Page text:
Test your muscle strength with a 90kg replica of the God of Thunder's epic hammer, Mjölnir. Watch a touching moment when a father creates a prosthetic hand with a 3D printer and makes his son whole again. All these and more news to keep you Fully Charged for the techy day ahead.
It’s hammer time
If you have the muscle power to lift this 90kg replica of Mjölnir, it is as close as you’ll get to being the God of Thunder. Made with 10 separate pieces of steel alloyed with chromium and molybdenum, this is the masterpiece of swordsmith Tony Swatton, known for his ridiculously accurate replication of props that include those pointy (and fatal) swords from Game of Thrones and the Teenage Mutant Ninja Turtles’ awesome weaponry.
Measuring 11-inch long, 5-inch high and 4-inch wide, the hammer’s weight can be drastically reduced to a mere 9kg if it’s hollowed out. But where's the challenge in handling such a lightweight? Wield the fully solid version, smash your make-believe enemies to smithereens and scream “have at thee, villain!” with conviction.
Rumoured Nokia 8in tablet on the way
Even before the dust has settled on Nokia’s Lumia 2520, rumours of a smaller 8in Windows RT tablet have surfaced.
Leak extraordinaire @evleaks kicked off the rumour mill with 8in tablet's codename - Illusionist. The Verge has further confirmed that the Finnish company plans to launch the device sometime early next year.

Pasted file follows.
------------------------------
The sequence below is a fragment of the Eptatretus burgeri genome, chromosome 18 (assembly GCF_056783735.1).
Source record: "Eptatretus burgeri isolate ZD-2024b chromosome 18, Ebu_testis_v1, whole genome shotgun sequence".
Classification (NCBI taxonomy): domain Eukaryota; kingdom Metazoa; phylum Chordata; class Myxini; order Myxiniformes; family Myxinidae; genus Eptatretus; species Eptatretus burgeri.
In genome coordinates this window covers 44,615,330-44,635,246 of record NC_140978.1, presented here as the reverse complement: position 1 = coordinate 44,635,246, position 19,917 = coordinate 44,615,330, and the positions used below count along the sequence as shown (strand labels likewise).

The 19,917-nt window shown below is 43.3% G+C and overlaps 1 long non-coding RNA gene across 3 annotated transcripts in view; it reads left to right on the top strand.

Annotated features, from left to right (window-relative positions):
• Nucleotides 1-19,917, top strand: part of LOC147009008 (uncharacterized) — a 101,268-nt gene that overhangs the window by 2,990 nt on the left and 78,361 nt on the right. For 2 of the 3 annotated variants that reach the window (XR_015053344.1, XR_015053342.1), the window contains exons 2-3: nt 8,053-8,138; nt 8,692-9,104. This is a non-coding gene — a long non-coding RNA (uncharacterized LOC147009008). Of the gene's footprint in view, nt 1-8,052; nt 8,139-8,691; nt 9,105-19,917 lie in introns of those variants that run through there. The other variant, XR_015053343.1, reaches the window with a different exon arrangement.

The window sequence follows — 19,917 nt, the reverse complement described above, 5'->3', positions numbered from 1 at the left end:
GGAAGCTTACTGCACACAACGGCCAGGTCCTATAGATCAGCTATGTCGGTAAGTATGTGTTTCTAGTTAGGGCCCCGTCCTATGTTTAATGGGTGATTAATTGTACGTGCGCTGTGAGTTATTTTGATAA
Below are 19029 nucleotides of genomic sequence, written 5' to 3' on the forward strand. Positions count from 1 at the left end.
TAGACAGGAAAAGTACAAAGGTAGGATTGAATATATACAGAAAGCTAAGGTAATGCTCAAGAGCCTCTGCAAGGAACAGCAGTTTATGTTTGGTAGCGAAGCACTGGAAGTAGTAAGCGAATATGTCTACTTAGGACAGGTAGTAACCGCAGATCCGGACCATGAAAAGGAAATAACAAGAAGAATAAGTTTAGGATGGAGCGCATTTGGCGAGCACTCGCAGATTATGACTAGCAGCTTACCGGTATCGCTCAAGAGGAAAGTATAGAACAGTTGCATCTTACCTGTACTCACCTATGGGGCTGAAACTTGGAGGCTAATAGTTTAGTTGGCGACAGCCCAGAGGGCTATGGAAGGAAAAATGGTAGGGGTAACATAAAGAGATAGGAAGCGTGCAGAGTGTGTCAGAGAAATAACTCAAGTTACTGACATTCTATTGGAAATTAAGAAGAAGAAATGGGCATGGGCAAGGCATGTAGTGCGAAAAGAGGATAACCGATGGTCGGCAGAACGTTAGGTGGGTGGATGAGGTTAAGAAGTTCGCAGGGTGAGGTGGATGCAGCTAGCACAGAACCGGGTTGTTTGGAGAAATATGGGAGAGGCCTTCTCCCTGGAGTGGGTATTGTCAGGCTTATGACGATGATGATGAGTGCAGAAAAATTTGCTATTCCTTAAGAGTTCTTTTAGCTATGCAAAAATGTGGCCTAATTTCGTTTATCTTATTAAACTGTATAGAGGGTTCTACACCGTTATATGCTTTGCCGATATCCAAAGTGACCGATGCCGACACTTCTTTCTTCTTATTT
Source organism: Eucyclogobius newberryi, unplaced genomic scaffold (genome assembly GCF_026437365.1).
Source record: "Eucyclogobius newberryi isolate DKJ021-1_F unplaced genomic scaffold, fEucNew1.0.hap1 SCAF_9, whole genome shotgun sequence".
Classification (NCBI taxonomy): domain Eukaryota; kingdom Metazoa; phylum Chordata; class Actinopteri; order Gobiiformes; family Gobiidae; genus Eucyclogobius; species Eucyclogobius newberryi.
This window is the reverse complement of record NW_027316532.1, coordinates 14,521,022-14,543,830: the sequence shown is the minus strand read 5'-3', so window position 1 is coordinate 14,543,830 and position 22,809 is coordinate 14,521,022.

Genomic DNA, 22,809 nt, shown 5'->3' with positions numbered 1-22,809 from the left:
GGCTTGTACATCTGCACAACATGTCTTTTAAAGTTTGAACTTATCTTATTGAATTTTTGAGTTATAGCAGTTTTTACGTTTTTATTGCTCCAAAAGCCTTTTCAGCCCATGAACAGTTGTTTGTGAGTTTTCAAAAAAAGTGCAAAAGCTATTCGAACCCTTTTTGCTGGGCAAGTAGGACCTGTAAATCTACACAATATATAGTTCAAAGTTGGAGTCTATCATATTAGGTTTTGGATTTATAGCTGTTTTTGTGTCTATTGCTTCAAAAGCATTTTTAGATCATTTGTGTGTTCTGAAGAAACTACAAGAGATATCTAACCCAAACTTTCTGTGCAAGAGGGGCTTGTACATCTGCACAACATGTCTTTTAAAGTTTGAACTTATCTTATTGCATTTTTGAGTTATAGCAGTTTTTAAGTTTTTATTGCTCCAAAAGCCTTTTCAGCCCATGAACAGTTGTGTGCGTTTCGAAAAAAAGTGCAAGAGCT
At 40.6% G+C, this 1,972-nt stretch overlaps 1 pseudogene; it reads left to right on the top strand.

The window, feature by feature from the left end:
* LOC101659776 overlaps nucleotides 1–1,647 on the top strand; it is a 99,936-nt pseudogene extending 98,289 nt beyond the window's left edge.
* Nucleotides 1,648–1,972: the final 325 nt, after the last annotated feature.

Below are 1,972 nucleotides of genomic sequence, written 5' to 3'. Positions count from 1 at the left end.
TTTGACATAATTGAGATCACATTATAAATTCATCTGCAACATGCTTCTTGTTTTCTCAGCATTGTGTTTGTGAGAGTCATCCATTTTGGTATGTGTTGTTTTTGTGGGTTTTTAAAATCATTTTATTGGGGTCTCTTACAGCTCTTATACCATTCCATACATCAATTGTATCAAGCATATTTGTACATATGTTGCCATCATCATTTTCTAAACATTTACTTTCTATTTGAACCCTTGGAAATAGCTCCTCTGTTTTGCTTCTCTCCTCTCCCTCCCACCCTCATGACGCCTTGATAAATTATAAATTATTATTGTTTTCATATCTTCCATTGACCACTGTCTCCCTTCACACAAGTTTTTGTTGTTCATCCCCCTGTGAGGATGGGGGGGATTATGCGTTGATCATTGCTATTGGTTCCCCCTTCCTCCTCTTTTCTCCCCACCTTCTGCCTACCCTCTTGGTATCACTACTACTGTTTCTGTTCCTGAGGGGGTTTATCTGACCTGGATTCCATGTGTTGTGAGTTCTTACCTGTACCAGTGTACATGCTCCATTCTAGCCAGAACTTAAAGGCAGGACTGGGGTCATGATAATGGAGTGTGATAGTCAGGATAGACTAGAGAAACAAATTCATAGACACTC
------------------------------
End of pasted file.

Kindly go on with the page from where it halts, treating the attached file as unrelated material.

Details surrounding the 8in tablet is still shrouded in mystery, but sources familiar with Nokia’s plans have revealed an unsurprising Qualcomm processor powering the tablet.
Meanwhile, Microsoft is expected to launch a Surface Mini to contest in the compact tablet market. Kind of awkward, given how Microsoft will own Nokia devices, which potentially gives it two mini tablets competing against each other.
[Source: The Verge]
Father 3D prints prosthetic hand for son
In a galaxy far far away, Luke Skywalker would have shed a tear if he heard what Paul McCarthy has done. With the help of inventor Ivan Owen and a 3D printer, McCarthy created a prosthetic hand for his son Leon, who was born without fingers on one of his hands.
Compared to a normal prosthesis devices which can cost up to US$30,000, the 3D printed hand costs a mere US$5. The low cost, plus the option to create a larger one when Leon grows up, sets the stage for 3D printers to be a suitable source for artificial limbs.
Darth Vader. take a hint and learn from this Father of the Year, instead of slicing your kid’s hand off with your lightsaber.
LG G Flex really flexes (to an extent)
Chalk one up for LG. Its upcoming curvy phone, the LG G Flex, is seemingly faithful to its namesake.
It’s not clear if constant flexing will warp LG's first bendable phone. There’s also no real good reason to flex the phone other than wowing the crowd.
But if such flexing will trigger unknown features in the G Flex, like refreshing your Twitter feed, the potential for LG’s first curved phone is limitless.